Wednesday, November 24, 2010

Gabrielle Chanel - Functional Chic

Originally published on the Coletterie blog.

Gabrielle "Coco" Chanel (1883-1971) French

Coco Chanel

Prudence Glynn, a fashion journalist, described Coco Chanel’s style as functional chic, which is completely accurate, seeing as her clothes came from the desire to dress herself in comfortable functional pieces without extraneous details. Practicality was the genesis of her style, in the ease of putting on a man’s sweater, the abandonment of the corset, and the light comfortable use of jersey as the fabric of choice.
An outsider because of her lower class background, Chanel’s connections and love affairs with men of status and importance allowed her access to wealthy clients and the money to back her retail ventures. Originally a milliner selling hats in a small shop, she soon branched out to clothes.

Silk charmeuse day suit, 1927.

Her early style consisted of an unstructured cardigan-like jacket in plain jersey and calf-length straight jersey skirts worn with white blouses; otherwise, known as the “dressmaker suit.” Though now known almost exclusively for her eponymous Chanel suit, the popularity of that design did not come until the second half of Mme Chanel’s career when she reopened her business in 1953 after a fifteen-year retirement. Though similar to her earlier suit design, the later style jacket of 1964 consisted of loosely woven tweed or mohair trimmed with braid, gold buttons, and lined in fine silk. The patch pockets used on her jackets caused criticism because they were thought ungainly and unladylike and their placement at the hips altered the posture of the women who wore them. However, her dresses were still feminine and skimmed the body, no bouffant or crinoline looks from her.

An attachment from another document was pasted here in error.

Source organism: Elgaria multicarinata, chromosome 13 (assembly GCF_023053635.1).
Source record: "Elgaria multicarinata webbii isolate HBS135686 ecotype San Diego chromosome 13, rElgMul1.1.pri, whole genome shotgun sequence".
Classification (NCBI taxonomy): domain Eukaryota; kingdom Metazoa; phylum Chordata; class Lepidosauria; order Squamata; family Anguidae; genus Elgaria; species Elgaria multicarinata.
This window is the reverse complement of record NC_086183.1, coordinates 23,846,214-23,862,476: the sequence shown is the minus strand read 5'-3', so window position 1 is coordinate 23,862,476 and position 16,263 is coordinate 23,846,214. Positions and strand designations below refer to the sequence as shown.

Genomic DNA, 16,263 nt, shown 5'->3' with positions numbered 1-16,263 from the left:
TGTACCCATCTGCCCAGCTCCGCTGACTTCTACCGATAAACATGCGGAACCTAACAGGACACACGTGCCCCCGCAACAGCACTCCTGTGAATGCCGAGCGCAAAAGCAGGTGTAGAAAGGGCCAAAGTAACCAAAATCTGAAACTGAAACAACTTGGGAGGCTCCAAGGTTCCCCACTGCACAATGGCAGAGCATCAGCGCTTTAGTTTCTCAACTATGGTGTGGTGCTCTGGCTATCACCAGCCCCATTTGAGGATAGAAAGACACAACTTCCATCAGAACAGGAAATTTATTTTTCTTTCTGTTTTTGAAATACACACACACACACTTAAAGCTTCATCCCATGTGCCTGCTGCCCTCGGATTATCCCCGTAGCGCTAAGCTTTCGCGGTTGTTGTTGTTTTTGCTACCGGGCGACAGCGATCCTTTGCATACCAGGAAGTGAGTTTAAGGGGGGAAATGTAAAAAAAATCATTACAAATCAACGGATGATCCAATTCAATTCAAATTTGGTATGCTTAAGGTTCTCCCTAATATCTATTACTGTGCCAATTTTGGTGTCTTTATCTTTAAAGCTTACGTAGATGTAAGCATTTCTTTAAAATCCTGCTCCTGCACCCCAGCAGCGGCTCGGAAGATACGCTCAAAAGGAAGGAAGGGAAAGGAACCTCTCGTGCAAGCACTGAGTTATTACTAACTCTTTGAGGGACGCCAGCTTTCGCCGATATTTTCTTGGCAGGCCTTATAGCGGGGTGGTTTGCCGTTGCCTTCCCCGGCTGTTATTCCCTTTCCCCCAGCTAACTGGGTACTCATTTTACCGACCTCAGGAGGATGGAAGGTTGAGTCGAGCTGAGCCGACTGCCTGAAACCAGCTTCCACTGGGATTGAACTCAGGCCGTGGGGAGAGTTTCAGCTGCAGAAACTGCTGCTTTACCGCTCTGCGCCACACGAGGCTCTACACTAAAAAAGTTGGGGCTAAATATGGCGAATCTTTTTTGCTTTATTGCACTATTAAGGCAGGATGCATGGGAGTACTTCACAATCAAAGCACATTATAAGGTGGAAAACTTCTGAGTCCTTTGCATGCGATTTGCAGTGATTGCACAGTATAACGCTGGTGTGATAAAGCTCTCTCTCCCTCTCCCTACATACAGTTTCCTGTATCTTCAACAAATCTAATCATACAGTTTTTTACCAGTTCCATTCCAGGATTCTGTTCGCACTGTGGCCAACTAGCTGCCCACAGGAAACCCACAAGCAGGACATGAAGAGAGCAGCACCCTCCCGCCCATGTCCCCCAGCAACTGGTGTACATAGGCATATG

Tweed day suit, 1963-68.

Her style, innovations, and influence on fashion:
  • Her favorite colors; navy blue, beige, black and white coincided with the WWI restriction on colors used for clothing.
  • In 1921, she launched Chanel No. 5 in direct contrast to Paul Poiret’s earlier and more fanciful fragrances, both in presentation and in formulation. No. 5 was the first to combine natural and synthetic components to insure a long lasting scent.
  • Along with her suit, other iconic Chanel details were the combination of beige and black, black-toed, beige sling-back pumps, quilted handbags, silk Camellia flower brooches, strings of pearls (real and fake), straw boater hats, and gold linked chains.
  • Jersey fabric; formerly only used for underwear, and tweed were considered cheap and mainly working class fabrics. However, her use of lightly quilted silk linings and her superb tailoring made them chic.

Silk evening dress, 1930.

Wool rayon lace evening dress, 1938.
Hollywood connection: In 1931, she was employed by Goldwyn Mayer Studios. For one million dollars she was contracted to travel to Hollywood twice a year. She created the costumes for Palmy Days (Jean Harlow), Tonight or Never (Gloria Swanson), both disasters in 1931 and The Greeks Had a Word for It (Joan Blondell) a success in 1932, before she quit disillusioned with what the studios wanted from her – a style that was not her own.


Tweed coat and day dress, 1929.

Home sewing connection: In the 1950s, Elle magazine published a House of Chanel pattern offer in their magazine and received over 25,000 requests!

Images: Karl Lagerfeld and Gerhard Steidl, The Metropolitan Museum of Art, May 5 to August 7, 2005 exhibit.

Sources: Chanel, (2005) Harold Koda; Dressmakers of France, (1956) Mary Brooks Pickens, Dora Loues Miller; Secrets of the Couturiers, (1984) Frances Kennett; Fashion(2003) Christopher Breward; Costume and Fashion: A Concise History, (2002) James Laver.

No comments: